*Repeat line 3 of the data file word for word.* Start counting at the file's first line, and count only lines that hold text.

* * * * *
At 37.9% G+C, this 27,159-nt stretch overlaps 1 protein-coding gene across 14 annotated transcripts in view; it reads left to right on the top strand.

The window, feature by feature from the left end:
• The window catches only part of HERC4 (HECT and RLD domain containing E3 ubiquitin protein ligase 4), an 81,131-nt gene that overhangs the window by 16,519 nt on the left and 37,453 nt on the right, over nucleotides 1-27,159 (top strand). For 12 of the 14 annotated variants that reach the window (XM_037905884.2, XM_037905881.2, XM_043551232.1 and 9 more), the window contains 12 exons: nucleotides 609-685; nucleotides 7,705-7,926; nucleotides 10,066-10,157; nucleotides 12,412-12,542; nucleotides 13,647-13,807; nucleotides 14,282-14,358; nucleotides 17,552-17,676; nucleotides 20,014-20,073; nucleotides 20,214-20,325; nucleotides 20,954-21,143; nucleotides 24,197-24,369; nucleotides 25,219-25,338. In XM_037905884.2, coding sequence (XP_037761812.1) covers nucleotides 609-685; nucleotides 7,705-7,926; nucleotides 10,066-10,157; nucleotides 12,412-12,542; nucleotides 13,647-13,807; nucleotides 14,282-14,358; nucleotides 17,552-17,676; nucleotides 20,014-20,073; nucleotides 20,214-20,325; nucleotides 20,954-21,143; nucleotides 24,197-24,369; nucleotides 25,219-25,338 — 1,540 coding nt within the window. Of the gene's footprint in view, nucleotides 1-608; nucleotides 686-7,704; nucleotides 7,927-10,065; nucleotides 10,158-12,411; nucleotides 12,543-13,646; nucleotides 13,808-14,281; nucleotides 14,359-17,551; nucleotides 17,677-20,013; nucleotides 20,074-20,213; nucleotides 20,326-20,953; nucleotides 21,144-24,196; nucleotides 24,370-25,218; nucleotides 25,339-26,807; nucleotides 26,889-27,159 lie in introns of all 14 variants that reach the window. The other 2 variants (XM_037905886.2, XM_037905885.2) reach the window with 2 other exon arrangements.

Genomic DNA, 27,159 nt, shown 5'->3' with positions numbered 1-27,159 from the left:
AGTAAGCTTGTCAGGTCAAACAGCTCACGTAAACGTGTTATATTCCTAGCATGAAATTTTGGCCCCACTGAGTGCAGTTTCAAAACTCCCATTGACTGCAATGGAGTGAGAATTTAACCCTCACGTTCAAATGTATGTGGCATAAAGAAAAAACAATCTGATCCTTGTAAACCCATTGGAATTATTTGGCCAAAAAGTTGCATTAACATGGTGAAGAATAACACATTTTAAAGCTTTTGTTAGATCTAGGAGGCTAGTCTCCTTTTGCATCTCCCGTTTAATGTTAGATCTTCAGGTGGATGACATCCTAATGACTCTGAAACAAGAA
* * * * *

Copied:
• The window catches only part of HERC4 (HECT and RLD domain containing E3 ubiquitin protein ligase 4), an 81,131-nt gene that overhangs the window by 16,519 nt on the left and 37,453 nt on the right, over nucleotides 1-27,159 (top strand). For 12 of the 14 annotated variants that reach the window (XM_037905884.2, XM_037905881.2, XM_043551232.1 and 9 more), the window contains 12 exons: nucleotides 609-685; nucleotides 7,705-7,926; nucleotides 10,066-10,157; nucleotides 12,412-12,542; nucleotides 13,647-13,807; nucleotides 14,282-14,358; nucleotides 17,552-17,676; nucleotides 20,014-20,073; nucleotides 20,214-20,325; nucleotides 20,954-21,143; nucleotides 24,197-24,369; nucleotides 25,219-25,338. In XM_037905884.2, coding sequence (XP_037761812.1) covers nucleotides 609-685; nucleotides 7,705-7,926; nucleotides 10,066-10,157; nucleotides 12,412-12,542; nucleotides 13,647-13,807; nucleotides 14,282-14,358; nucleotides 17,552-17,676; nucleotides 20,014-20,073; nucleotides 20,214-20,325; nucleotides 20,954-21,143; nucleotides 24,197-24,369; nucleotides 25,219-25,338 — 1,540 coding nt within the window. Of the gene's footprint in view, nucleotides 1-608; nucleotides 686-7,704; nucleotides 7,927-10,065; nucleotides 10,158-12,411; nucleotides 12,543-13,646; nucleotides 13,808-14,281; nucleotides 14,359-17,551; nucleotides 17,677-20,013; nucleotides 20,074-20,213; nucleotides 20,326-20,953; nucleotides 21,144-24,196; nucleotides 24,370-25,218; nucleotides 25,339-26,807; nucleotides 26,889-27,159 lie in introns of all 14 variants that reach the window. The other 2 variants (XM_037905886.2, XM_037905885.2) reach the window with 2 other exon arrangements.